Arrival: A second chance to live

Through divorce and a near-fatal health scare, this mother of four took a risk and ‘won the lottery.’

There is always laughter in the house, no matter what,’ says Jacobs, who went through difficult times and came out smiling (photo credit: KIM MAYROZE FOR KIMMDESIGN STUDIO)
There is always laughter in the house, no matter what,’ says Jacobs, who went through difficult times and came out smiling
Eve Jacobs uprooted her four children from England in 2009 – when they were 11, 14, 16 and 17 years old – knowing full well that their adjustment to Israel would be rocky, but with the conviction that she was setting them on the path to great futures that they wouldn’t have if they stayed where they were.
“I took a risk and feel like I won the lottery,” the single mother says while sitting at a café near her home in Jerusalem’s German Colony. “When I moved here, every single person said, ‘You’re so brave,’ or ‘You’re so crazy,’ and I’ve got to tell you, I’m a bit of both. It took three years for my kids to tell me I wasn’t mad. Today they’re all happy and very settled.”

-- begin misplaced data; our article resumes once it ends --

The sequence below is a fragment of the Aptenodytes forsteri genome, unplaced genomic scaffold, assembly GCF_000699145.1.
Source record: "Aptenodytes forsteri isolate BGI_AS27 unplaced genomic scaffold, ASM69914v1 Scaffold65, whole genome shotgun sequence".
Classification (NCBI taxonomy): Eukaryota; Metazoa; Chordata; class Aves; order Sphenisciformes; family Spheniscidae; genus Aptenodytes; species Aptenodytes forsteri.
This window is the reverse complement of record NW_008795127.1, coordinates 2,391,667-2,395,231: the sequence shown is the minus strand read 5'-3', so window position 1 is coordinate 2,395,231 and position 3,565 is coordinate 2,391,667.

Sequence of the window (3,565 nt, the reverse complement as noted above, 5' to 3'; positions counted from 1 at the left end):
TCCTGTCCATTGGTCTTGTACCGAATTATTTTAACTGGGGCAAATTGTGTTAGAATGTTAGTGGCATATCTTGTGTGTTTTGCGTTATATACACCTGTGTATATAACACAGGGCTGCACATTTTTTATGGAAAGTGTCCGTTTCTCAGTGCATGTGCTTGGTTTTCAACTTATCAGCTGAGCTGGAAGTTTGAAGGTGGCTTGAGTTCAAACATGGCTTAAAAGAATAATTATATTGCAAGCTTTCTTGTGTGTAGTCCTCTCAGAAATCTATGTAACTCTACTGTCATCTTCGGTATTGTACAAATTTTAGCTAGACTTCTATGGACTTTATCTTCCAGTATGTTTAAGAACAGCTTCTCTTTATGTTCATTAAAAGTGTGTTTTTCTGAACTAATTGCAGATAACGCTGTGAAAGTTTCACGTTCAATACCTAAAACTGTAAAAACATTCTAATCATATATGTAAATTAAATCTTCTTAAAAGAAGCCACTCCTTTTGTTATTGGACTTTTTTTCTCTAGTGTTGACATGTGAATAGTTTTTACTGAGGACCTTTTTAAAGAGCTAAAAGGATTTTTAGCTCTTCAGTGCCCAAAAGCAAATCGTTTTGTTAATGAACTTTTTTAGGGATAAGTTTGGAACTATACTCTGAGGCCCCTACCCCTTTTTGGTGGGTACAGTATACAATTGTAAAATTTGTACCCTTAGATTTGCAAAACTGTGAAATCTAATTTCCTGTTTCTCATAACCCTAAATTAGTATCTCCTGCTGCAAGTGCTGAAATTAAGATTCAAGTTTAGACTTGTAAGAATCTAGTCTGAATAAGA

And that’s despite the fact that money has been tight and the Jacobs family has no relatives in Israel.
Her parents live in London; her siblings live in London and Amsterdam.
Jacobs manages vacation properties through her rapidly expanding business, Jerusalem Holiday Homes (, and works as an aide for special-needs students at the Jerusalem American International School. She swims every morning, helps small-business owners establish a presence on Facebook, and teaches pensioners how to use social media and Skype. She is learning to play piano, too.
Most mornings, she posts a picture of the Jerusalem sunrise on her Facebook wall and shares some bit of humor with her online friends. Recently she described the scene at the Rami Levi supermarket just after Passover, finding laughs in the insanity.
“My life is laughing and smiling, seeing the funny side of difficult situations,” she explains. “I have financial worries, but it’s okay – my kids wake up with smiles on their faces and can go anywhere they like, which they could not do in Manchester.”
‘Where every Jewish person should live’